How much are the toll charges?

They depend on the road you’re on, how far you travel along it, and the vehicle you’re driving.

Heading from Toulouse to Biarritz along the A64 will cost a total €23 in fees for a private car and if you’re driving all the way from Calais down to the Mediterranean coast expect to pay around €70 once you add up the various tolls along the way.

You can find out tariffs for autoroutes on the website of France’s official autoroute body AFSA – where you can also calculate the cost of your journey – including fuel.

Member comments

  1. We have had a PAYG badge since 2004, when we had a Sanef pass and can say it saves so much time and aggro that it is, for us completely worth it. We only pay for the months in which we use it the distance toll plus about €2 (We are now with Vinci/Ulys and can use the badge in car parks as well.)
    As you say it is invaluable for single RHD travellers, especially at night. And you can get back on the road so much more quickly. And I have mild mobiliity problems which mean getting out of the car is a bit of a struggle.
    I remember well when they were first mooted, drivers saying ‘I’m not going to pay €2 a month for that!’ and my thought was, if you can afford to pay toll charges and run a car, €2 is nothing. But there, some never benefit.
    We recommended the extended benefit to friends driving down the Spain, and they couldnt believe how much easier it made their journey.
    I wouldn’t be without it. I don’t want to hang about in a hot queue of drivers.

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STRIKES

French airline staff threaten strikes over Christmas

Unions representing cabin crew on several airlines have threatened to take strike action over the Christmas holidays in a series of increasingly bitter pay disputes.

French airline staff threaten strikes over Christmas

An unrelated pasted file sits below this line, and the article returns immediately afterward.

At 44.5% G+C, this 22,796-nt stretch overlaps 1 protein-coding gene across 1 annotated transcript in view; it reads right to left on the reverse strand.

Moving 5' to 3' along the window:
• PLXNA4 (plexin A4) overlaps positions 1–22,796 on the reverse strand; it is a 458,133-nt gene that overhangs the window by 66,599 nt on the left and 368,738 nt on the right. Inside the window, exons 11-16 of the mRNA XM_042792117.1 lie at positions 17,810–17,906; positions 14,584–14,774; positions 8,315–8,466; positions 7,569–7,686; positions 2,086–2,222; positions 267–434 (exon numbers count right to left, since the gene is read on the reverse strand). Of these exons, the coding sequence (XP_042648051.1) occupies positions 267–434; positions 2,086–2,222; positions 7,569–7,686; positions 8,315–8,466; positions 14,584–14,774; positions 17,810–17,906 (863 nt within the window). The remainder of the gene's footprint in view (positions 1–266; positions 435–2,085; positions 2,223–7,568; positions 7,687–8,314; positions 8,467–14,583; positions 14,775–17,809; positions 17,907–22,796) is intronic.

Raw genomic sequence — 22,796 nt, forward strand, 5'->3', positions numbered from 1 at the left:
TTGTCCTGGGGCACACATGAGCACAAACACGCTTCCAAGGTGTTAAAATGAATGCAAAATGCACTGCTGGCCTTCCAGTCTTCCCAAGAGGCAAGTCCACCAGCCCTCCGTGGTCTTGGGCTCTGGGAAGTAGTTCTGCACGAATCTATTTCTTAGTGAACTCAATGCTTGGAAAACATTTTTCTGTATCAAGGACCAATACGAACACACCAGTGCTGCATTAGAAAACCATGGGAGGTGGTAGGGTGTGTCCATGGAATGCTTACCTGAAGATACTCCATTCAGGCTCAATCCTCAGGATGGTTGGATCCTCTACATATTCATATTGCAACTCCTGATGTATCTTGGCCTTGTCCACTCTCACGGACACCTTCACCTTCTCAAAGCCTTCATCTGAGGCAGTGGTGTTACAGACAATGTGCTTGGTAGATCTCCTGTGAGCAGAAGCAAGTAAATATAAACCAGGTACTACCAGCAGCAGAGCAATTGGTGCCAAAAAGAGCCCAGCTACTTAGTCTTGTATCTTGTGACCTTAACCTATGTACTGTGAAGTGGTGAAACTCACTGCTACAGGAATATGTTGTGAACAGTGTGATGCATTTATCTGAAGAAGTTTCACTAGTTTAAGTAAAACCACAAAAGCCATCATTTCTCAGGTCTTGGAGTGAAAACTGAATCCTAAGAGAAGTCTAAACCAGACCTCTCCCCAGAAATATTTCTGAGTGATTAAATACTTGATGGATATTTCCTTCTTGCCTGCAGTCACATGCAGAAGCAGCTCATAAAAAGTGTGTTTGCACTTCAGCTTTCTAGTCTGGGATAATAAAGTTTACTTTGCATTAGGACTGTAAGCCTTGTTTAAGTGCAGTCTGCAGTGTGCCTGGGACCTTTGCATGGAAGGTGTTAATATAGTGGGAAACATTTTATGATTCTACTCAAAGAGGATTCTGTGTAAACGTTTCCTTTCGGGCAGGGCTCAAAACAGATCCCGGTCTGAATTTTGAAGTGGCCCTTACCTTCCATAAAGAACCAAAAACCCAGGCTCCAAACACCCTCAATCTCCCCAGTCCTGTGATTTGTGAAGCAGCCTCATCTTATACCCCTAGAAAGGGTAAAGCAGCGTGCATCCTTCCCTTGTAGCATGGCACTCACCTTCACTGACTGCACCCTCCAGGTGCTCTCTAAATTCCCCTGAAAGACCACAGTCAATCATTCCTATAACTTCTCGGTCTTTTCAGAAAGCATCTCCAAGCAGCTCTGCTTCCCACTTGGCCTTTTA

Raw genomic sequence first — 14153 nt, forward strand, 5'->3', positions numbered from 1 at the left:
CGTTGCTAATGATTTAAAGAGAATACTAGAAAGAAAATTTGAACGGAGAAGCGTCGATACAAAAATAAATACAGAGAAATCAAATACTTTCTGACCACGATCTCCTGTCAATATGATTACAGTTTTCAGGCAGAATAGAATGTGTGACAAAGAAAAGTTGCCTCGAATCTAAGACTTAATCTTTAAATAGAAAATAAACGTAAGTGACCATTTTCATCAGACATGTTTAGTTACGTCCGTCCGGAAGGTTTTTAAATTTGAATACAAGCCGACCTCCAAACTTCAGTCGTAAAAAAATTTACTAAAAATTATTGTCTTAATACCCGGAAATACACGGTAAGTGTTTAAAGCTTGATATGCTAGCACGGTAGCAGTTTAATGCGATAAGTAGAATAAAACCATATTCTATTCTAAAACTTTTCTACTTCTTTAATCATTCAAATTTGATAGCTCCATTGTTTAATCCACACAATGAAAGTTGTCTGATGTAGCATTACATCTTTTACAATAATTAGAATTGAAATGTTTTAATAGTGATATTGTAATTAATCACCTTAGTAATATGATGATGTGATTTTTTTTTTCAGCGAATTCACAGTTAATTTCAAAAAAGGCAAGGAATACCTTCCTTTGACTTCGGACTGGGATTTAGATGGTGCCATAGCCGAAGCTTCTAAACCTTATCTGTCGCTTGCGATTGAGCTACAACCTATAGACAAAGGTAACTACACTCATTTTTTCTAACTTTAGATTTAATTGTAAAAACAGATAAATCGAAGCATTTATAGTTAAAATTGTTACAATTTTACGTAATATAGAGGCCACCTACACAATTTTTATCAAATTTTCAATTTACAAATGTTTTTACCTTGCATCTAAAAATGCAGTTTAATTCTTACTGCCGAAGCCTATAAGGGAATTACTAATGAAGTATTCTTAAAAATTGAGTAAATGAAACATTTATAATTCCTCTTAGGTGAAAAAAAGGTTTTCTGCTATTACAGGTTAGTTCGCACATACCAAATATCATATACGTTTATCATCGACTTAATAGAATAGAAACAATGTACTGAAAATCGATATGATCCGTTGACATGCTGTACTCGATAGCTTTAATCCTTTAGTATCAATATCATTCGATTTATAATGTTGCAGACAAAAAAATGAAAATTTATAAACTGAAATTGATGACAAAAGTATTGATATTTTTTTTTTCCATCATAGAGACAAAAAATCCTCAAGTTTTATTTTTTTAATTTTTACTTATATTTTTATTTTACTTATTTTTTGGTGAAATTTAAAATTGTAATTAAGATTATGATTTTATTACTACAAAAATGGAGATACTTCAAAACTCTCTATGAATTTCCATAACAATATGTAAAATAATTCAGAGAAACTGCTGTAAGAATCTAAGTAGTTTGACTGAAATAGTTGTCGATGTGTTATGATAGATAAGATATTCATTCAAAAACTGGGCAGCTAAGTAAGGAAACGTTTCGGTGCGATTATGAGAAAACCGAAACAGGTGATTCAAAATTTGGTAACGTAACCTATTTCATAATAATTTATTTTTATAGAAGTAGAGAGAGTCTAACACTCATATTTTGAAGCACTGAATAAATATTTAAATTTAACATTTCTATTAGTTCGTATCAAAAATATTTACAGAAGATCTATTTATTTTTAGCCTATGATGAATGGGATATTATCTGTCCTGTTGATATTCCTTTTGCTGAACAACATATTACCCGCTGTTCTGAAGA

Cabin crew for Air France have already outlined dates for possible strike days, while unions representing staff at Easyjet and Ryanair are threatening “massive disruption” unless their demands are met.

The SNPNC-FO union, which represents cabin crew working in France, is calling for pay increases for its members working for budget airline Easyjet, warning that if no agreement is reached there will be a “very high risk” of walk-outs over Christmas.

Strikes, prices and services – what you need to know about travel over Christmas 2022

No exact dates have been proposed yet, but the union says that the current pay offer does not cover the rising cost of living, adding “the management will be responsible for the disruptions suffered by our customers”.

Cabin crew at Air France have filed a provisional strike notice from December 22nd to January 2nd, although whether staff actually walk out depends on how the pay negotiations go.

“This notice should serve as a warning to our management,” explains a union leaflet. “If this warning is not heeded, only a strong mobilisation will be able to tip the balance.”

So far the only confirmed strike action is at Air Antilles and Air Guyane – which mostly run flights between France and the Caribbean and French Guyana. Their staff will be walking out between December 17th and December 22nd, unless there is a breakthrough in pay negotiations. 

Ryanair crew working in Belgium have also threatened strike action over Christmas, although so far their French colleagues have not revealed any strike plans. 

Things look better for rail and ferry travel, with no strikes currently planned – although anyone with a trip to the UK planned should be aware of strike days planned by British rail staff over the Christmas and New Year period.

French airport ground staff and air traffic controllers won themselves a pay rise after strike action over the summer holidays. 

You can find all the latest strike information for France on our strikes page HERE.